Witness for the Prosecution?
The New York Times is still victimizing innocent Dukies.
A sly formulation. Whoever thought it up chose to focus on the legalistic question of whether Nifong can avoid having his case being thrown out before trial, while glossing over the more important question as to whether any reasonable prosecutorcould believe the three defendants to be guilty and force them through the risk, expense, and trauma of a trial.
With all or almost all of the key prosecution evidence now public, the answer to that latter question is no. What we have here is an alleged 30-minute gang rape, plus brutal beating, taking place in a small bathroom by three men without condoms, at least two of whom supposedly ejaculated; a rape in which police found none of the defendants' DNA on the supposed victim and none of hers in the bathroom. While the Times asserts that "experts say it is possible for a rapist to leave no DNA evidence," it's hard to imagine the crime alleged to have happened here leaving none.
The accuser first claimed rape while in the process of being involuntarily committed to a mental-health/drug facility as a danger to herself or others. Soon after her release to the hospital for a rape exam, she recanted the charge. Then she re-recanted and offered a succession of wildly inconsistent stories.
The other exotic dancer at the lacrosse party initially told police that they had been apart no more than five minutes and the rape claim was a "crock." (She later hedged after Nifong gave her favorable treatment for a probation violation.)
The 23 pages of hospital reports by two doctors and four nurses show no vaginal or anal tearing, no significant bruises or signs of beating, and no visible injuries other than minor scratches on her knee and heel and a mild swelling of the vaginal walls that could have come from consensual sexual activities, including performing with a vibrator.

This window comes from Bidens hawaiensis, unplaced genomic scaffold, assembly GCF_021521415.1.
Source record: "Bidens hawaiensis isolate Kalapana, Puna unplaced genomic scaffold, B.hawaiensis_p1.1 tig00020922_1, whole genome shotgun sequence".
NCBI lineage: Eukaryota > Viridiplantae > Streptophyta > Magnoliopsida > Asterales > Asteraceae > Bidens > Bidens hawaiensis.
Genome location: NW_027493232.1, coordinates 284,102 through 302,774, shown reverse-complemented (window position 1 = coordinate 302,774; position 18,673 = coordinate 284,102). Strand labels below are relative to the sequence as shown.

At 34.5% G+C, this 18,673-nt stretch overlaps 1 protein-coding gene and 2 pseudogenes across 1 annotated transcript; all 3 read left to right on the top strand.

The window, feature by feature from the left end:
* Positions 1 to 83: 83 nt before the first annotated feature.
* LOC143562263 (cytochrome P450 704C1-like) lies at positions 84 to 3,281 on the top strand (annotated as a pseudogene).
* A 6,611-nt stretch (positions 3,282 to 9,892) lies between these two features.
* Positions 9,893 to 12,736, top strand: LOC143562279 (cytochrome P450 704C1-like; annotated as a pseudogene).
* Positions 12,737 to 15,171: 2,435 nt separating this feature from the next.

She identified none of her alleged attackers in two photo viewings. Then, on April 4, Nifong arranged an outrageously suggestive, pick-any-lacrosse-player session that grossly violated local and state rules and (in my view) the U.S. Constitution. She picked three, of whom at least one since-indicted defendant, Reade Seligmann, has an airtight alibi, including a video showing him at an ATM a mile away at the time of the supposed rape.
The Times piece mentioned most of this exculpatory evidence but understated its cumulative weight and gave unwarranted credence to contrary evidence of dubious credibility, such as the Gottlieb memo.
This fits the Times's long-standing treatment of the case as a fable of evil, rich white men running amok and abusing poor black women. Sports columnist Selena Roberts helped set the tone in a March 31 commentary seething with hatred for "a group of privileged players of fine pedigree entangled in a night that threatens to belie their social standing as human beings." All but presuming guilt, Roberts parroted false prosecution claims that all team members had observed a "code of silence." (A correction ran six days later). She likened them to "drug dealers and gang members engaged in an anti-snitch campaign."
The Aug. 25 Wilson-Glater piece is more measured in tone, but ultimately it's equally off-base. A few of many possible examples:
Accuser's inconsistent stories:The accuser told police and hospital personnel at least five inconsistent stories of being raped by five, three, two, and zero men (depending on the version). But the Times asserts that "aside from two brief early conversations with police, she gave largely consistent accounts of being raped by three men in a bathroom."
Consistent? Just about the only consistent theme was her eventual settling on three attackers, while variously denying and then alleging that she was hit or kicked.
Stuart Taylor Jr. is a National Journal columnist and Newsweek contributor.
Photograph on Slate's home page of Duke University rape suspects courtesy Duke University/ZUMA Press.